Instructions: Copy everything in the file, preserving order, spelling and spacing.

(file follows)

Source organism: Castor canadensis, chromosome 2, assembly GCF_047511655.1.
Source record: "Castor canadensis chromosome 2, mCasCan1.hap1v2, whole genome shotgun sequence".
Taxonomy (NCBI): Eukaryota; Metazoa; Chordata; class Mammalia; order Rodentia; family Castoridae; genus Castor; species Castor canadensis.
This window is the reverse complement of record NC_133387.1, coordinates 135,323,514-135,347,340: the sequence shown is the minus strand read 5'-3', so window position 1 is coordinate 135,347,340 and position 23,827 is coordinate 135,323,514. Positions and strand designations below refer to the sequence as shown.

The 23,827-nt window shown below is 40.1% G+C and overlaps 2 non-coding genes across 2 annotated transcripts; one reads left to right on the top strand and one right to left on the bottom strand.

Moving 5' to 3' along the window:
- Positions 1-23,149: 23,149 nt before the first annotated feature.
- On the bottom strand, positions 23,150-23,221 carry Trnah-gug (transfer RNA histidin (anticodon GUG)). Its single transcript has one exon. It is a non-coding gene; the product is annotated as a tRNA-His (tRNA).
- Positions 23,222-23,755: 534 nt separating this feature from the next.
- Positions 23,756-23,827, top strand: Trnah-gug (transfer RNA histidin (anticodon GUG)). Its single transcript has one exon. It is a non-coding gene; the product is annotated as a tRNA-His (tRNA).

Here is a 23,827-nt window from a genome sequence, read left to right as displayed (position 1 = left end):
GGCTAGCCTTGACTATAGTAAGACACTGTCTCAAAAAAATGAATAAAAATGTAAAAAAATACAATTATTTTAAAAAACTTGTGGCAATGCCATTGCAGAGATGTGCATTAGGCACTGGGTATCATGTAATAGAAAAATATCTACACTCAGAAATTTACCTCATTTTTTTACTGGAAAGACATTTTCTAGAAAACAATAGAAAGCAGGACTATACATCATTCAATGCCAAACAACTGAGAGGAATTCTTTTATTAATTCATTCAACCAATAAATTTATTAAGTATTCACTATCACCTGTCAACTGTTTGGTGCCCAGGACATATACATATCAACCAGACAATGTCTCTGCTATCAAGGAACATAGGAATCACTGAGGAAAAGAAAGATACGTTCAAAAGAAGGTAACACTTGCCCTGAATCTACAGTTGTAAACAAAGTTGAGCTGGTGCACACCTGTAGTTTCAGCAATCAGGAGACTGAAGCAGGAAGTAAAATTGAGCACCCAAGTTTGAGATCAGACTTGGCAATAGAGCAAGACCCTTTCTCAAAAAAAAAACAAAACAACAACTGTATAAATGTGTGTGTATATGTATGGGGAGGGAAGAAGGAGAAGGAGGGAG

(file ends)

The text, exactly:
Source organism: Castor canadensis, chromosome 2, assembly GCF_047511655.1.
Source record: "Castor canadensis chromosome 2, mCasCan1.hap1v2, whole genome shotgun sequence".
Taxonomy (NCBI): Eukaryota; Metazoa; Chordata; class Mammalia; order Rodentia; family Castoridae; genus Castor; species Castor canadensis.
This window is the reverse complement of record NC_133387.1, coordinates 135,323,514-135,347,340: the sequence shown is the minus strand read 5'-3', so window position 1 is coordinate 135,347,340 and position 23,827 is coordinate 135,323,514. Positions and strand designations below refer to the sequence as shown.

The 23,827-nt window shown below is 40.1% G+C and overlaps 2 non-coding genes across 2 annotated transcripts; one reads left to right on the top strand and one right to left on the bottom strand.

Moving 5' to 3' along the window:
- Positions 1-23,149: 23,149 nt before the first annotated feature.
- On the bottom strand, positions 23,150-23,221 carry Trnah-gug (transfer RNA histidin (anticodon GUG)). Its single transcript has one exon. It is a non-coding gene; the product is annotated as a tRNA-His (tRNA).
- Positions 23,222-23,755: 534 nt separating this feature from the next.
- Positions 23,756-23,827, top strand: Trnah-gug (transfer RNA histidin (anticodon GUG)). Its single transcript has one exon. It is a non-coding gene; the product is annotated as a tRNA-His (tRNA).

Here is a 23,827-nt window from a genome sequence, read left to right as displayed (position 1 = left end):
GGCTAGCCTTGACTATAGTAAGACACTGTCTCAAAAAAATGAATAAAAATGTAAAAAAATACAATTATTTTAAAAAACTTGTGGCAATGCCATTGCAGAGATGTGCATTAGGCACTGGGTATCATGTAATAGAAAAATATCTACACTCAGAAATTTACCTCATTTTTTTACTGGAAAGACATTTTCTAGAAAACAATAGAAAGCAGGACTATACATCATTCAATGCCAAACAACTGAGAGGAATTCTTTTATTAATTCATTCAACCAATAAATTTATTAAGTATTCACTATCACCTGTCAACTGTTTGGTGCCCAGGACATATACATATCAACCAGACAATGTCTCTGCTATCAAGGAACATAGGAATCACTGAGGAAAAGAAAGATACGTTCAAAAGAAGGTAACACTTGCCCTGAATCTACAGTTGTAAACAAAGTTGAGCTGGTGCACACCTGTAGTTTCAGCAATCAGGAGACTGAAGCAGGAAGTAAAATTGAGCACCCAAGTTTGAGATCAGACTTGGCAATAGAGCAAGACCCTTTCTCAAAAAAAAAACAAAACAACAACTGTATAAATGTGTGTGTATATGTATGGGGAGGGAAGAAGGAGAAGGAGGGAG